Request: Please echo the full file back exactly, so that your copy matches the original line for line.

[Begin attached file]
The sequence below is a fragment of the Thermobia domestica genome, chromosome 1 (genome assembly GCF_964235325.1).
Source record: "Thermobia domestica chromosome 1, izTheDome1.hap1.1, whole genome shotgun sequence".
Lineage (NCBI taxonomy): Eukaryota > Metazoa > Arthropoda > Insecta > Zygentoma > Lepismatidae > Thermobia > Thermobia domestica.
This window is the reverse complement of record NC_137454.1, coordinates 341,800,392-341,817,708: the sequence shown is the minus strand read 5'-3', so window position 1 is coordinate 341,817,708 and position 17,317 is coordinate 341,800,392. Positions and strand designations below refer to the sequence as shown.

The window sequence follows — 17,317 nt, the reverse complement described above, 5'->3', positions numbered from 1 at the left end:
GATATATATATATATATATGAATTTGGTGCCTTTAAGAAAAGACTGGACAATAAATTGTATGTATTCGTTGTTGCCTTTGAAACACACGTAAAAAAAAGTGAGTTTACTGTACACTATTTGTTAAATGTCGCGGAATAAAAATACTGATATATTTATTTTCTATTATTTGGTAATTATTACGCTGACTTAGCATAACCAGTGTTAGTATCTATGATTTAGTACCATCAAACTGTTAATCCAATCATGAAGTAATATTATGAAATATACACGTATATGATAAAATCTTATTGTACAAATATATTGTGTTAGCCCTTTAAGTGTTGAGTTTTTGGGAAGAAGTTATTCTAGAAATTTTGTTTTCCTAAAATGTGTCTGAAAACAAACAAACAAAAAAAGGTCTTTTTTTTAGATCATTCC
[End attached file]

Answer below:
The sequence below is a fragment of the Thermobia domestica genome, chromosome 1 (genome assembly GCF_964235325.1).
Source record: "Thermobia domestica chromosome 1, izTheDome1.hap1.1, whole genome shotgun sequence".
Lineage (NCBI taxonomy): Eukaryota > Metazoa > Arthropoda > Insecta > Zygentoma > Lepismatidae > Thermobia > Thermobia domestica.
This window is the reverse complement of record NC_137454.1, coordinates 341,800,392-341,817,708: the sequence shown is the minus strand read 5'-3', so window position 1 is coordinate 341,817,708 and position 17,317 is coordinate 341,800,392. Positions and strand designations below refer to the sequence as shown.

The window sequence follows — 17,317 nt, the reverse complement described above, 5'->3', positions numbered from 1 at the left end:
GATATATATATATATATATGAATTTGGTGCCTTTAAGAAAAGACTGGACAATAAATTGTATGTATTCGTTGTTGCCTTTGAAACACACGTAAAAAAAAGTGAGTTTACTGTACACTATTTGTTAAATGTCGCGGAATAAAAATACTGATATATTTATTTTCTATTATTTGGTAATTATTACGCTGACTTAGCATAACCAGTGTTAGTATCTATGATTTAGTACCATCAAACTGTTAATCCAATCATGAAGTAATATTATGAAATATACACGTATATGATAAAATCTTATTGTACAAATATATTGTGTTAGCCCTTTAAGTGTTGAGTTTTTGGGAAGAAGTTATTCTAGAAATTTTGTTTTCCTAAAATGTGTCTGAAAACAAACAAACAAAAAAAGGTCTTTTTTTTAGATCATTCC